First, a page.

The autonomous system also needs to adhere to the rules of the sea, he says. We need to identify surrounding marine traffic and make sure we are operating safely.

Scott says IBM suggested taking ODM, its rules-based engine for determining credit card fraud, and adapting it to marine regulations. This means that AI Captain enables the Mayflower to follow the International Regulations for Preventing Collisions at Sea (COLREGs) as well as recommendations from the International Convention for the Safety of Life at Sea (SOLAS).

Having the AI Captain make decisions based on a predefined set of regulations means its decisions do not come out of a black box, says Scott. In effect, the AI decision-making for collision detection is entirely explainable because it adheres to the rules that govern marine navigation.

For Scott, the vehicle systems the Mayflower will use are proven technologies, tried and trusted. We know we can do this voyage tomorrow, with the existing capabilities we have in classic deterministic systems, going waypoint to waypoint, and dynamic updates based on local conditions, he says.

But the fully autonomous AI Captain needs to operate without any human intervention. Scott adds: The thing that keeps me up at night is the collision avoidance system, which we havent tested yet. It is essential for the success of the ship. We need to go through a bunch of sea trials.

These trials are beginning in early March.

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Interview: Building a robot to navigate the high seas - ComputerWeekly.com

Design Collective by Cintas Creates High Fashion on the High Seas with Virgin Voyages Apparel Collection – Yahoo Finance

British fashion designer Gareth Pugh and Design Collective by Cintas collaborate on modern wardrobe collection

Richards Bransons new cruise line Virgin Voyages is scheduled to set sail in April 2020. Today Design Collective by Cintas Corporation (NASDAQ: CTAS) announced that it will execute a modern apparel collection designed by British fashion designer Gareth Pugh for the crew. Virgin Voyages led a collaboration with Design Collective by Cintas to bring Gareths fashion-forward designs to life with apparel pieces that mirror the vivacity which is synonymous with the Virgin brand.

"Were honored for the opportunity to work hand-in-hand with Virgin Voyages and Gareth to bring together modern and luxurious designs to Virgin Voyages," said Todd McKeown, President and COO of Design Collective by Cintas. "Richard Branson puts his employees first, so it was critical for every crew member to feel confident and comfortable in the apparel, so they can be a critical part of the total passenger experience. We used our extensive experience in designing and manufacturing for the cruise industry and worked with Gareth Pugh and the Virgin Voyages team to develop this game changing program."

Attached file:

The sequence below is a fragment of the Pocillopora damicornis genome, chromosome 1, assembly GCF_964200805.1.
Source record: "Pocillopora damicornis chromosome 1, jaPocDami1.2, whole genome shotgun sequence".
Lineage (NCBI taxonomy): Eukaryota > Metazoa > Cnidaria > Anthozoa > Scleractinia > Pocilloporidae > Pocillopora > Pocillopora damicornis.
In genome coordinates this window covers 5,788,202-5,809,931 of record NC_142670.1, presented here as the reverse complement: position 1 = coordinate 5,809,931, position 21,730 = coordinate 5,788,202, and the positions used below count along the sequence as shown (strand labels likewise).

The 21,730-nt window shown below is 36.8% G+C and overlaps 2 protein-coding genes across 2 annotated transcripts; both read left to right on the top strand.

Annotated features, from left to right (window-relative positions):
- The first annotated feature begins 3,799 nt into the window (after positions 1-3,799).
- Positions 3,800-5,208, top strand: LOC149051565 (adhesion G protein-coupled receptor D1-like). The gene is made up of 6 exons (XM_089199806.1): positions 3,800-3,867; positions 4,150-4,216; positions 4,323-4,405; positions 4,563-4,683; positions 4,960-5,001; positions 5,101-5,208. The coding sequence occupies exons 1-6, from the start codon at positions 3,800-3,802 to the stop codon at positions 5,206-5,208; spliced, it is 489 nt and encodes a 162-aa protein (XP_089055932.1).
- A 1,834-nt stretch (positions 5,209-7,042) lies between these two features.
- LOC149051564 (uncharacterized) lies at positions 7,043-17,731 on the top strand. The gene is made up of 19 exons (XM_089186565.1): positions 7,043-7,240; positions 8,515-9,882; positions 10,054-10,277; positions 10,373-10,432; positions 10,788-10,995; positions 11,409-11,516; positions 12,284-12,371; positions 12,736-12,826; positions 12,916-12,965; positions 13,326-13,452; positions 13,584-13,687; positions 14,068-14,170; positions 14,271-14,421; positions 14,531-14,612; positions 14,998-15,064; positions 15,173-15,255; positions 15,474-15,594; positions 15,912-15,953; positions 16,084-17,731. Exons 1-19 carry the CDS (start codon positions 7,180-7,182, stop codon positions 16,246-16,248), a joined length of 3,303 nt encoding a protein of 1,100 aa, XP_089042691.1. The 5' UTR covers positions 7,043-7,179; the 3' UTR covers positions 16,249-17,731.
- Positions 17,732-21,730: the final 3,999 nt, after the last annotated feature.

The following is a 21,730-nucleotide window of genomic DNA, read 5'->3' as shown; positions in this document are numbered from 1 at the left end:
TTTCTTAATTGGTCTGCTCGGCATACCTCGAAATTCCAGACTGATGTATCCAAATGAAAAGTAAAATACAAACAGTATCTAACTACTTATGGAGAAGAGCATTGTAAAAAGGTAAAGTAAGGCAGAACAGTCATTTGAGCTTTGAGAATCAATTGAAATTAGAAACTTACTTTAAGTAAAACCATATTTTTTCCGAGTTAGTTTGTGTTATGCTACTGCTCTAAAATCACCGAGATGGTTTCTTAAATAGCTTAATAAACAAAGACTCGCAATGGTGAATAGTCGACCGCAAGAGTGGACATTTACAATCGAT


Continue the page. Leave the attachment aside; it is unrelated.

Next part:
The core collection includes sustainable fabrics and garments designed for a range of job functions, climates and body types. The program breaks with cruise stereotypes by removing epaulettes (shoulder stripes designating rank for officers), ties and waistcoats. It features a distinct combination of structure and fluidity and includes a wide range of looks from slick razor-sharp tailoring to relaxed pillow-case tunic shirts referencing the early days of British punk, and more.

"We really wanted to shake up the industry and redefine cruise fashion. Working with fashion Designer Gareth Pugh helped us create a fantastic wardrobe collection for our crew reflecting a modern sailing holiday experience," said Dee Cooper, SVP Design and Customer Experience at Virgin Voyages. "We decided to partner with Design Collective by Cintas to make sure the garments would really deliver on all levels. Their knowledge of fabrics and application made the designs functional for the cruise environment, and they helped create an Epic Sea Change for all."

Virgin Voyages currently has four ships on order, and will launch its first adults-only vessel, Scarlet Lady, in Spring 2020.

For more information about Design Collective by Cintas, please visit: http://www.cintas.com/designcollective.

About Design Collective by Cintas

The Design Collective by Cintas is a distinctive fashion house dedicated to creating a modern wardrobe for employees. With design studios in Las Vegas, Chicago, Toronto and Miami, Design Collectives award-winning designers blend garments from our ready-to-wear line with custom-designed pieces to curate apparel collections that enhance brand identity. These collections are often complemented with garments from our retail brand collaborations, giving employees wardrobes they love to wear. Design Collective is a division of Cintas Corporation, a publicly held Fortune 500 company traded over the Nasdaq Global Select Market under the symbol CTAS and is a component of both the Standard & Poors 500 Index and Nasdaq-100 Index.

About Virgin Voyages